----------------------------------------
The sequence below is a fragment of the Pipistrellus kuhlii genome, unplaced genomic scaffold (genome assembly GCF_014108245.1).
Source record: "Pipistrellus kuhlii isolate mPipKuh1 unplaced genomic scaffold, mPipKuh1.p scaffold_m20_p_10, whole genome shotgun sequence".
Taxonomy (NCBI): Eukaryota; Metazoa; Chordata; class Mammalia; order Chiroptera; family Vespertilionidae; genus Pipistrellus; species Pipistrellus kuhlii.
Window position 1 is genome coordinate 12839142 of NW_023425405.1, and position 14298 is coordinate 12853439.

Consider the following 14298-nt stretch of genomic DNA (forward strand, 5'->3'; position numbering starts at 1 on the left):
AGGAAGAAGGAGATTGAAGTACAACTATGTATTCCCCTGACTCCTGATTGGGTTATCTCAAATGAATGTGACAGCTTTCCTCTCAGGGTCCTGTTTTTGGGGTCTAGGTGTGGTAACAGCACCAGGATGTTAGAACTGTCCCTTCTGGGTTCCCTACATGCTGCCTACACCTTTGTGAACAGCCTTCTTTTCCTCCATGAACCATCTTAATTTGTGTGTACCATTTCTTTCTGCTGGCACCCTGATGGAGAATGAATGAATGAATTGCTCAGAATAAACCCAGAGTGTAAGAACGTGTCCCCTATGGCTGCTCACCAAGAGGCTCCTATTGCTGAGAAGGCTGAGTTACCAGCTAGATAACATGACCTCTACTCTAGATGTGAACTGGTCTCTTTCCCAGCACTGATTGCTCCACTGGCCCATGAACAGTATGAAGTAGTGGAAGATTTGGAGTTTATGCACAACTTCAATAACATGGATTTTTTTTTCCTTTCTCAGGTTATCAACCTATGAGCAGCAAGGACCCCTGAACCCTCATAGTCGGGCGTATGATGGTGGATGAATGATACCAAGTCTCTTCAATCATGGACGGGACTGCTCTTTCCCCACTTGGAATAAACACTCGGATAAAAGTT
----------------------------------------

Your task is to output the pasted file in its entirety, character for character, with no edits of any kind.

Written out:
The sequence below is a fragment of the Pipistrellus kuhlii genome, unplaced genomic scaffold (genome assembly GCF_014108245.1).
Source record: "Pipistrellus kuhlii isolate mPipKuh1 unplaced genomic scaffold, mPipKuh1.p scaffold_m20_p_10, whole genome shotgun sequence".
Taxonomy (NCBI): Eukaryota; Metazoa; Chordata; class Mammalia; order Chiroptera; family Vespertilionidae; genus Pipistrellus; species Pipistrellus kuhlii.
Window position 1 is genome coordinate 12839142 of NW_023425405.1, and position 14298 is coordinate 12853439.

Consider the following 14298-nt stretch of genomic DNA (forward strand, 5'->3'; position numbering starts at 1 on the left):
AGGAAGAAGGAGATTGAAGTACAACTATGTATTCCCCTGACTCCTGATTGGGTTATCTCAAATGAATGTGACAGCTTTCCTCTCAGGGTCCTGTTTTTGGGGTCTAGGTGTGGTAACAGCACCAGGATGTTAGAACTGTCCCTTCTGGGTTCCCTACATGCTGCCTACACCTTTGTGAACAGCCTTCTTTTCCTCCATGAACCATCTTAATTTGTGTGTACCATTTCTTTCTGCTGGCACCCTGATGGAGAATGAATGAATGAATTGCTCAGAATAAACCCAGAGTGTAAGAACGTGTCCCCTATGGCTGCTCACCAAGAGGCTCCTATTGCTGAGAAGGCTGAGTTACCAGCTAGATAACATGACCTCTACTCTAGATGTGAACTGGTCTCTTTCCCAGCACTGATTGCTCCACTGGCCCATGAACAGTATGAAGTAGTGGAAGATTTGGAGTTTATGCACAACTTCAATAACATGGATTTTTTTTTCCTTTCTCAGGTTATCAACCTATGAGCAGCAAGGACCCCTGAACCCTCATAGTCGGGCGTATGATGGTGGATGAATGATACCAAGTCTCTTCAATCATGGACGGGACTGCTCTTTCCCCACTTGGAATAAACACTCGGATAAAAGTT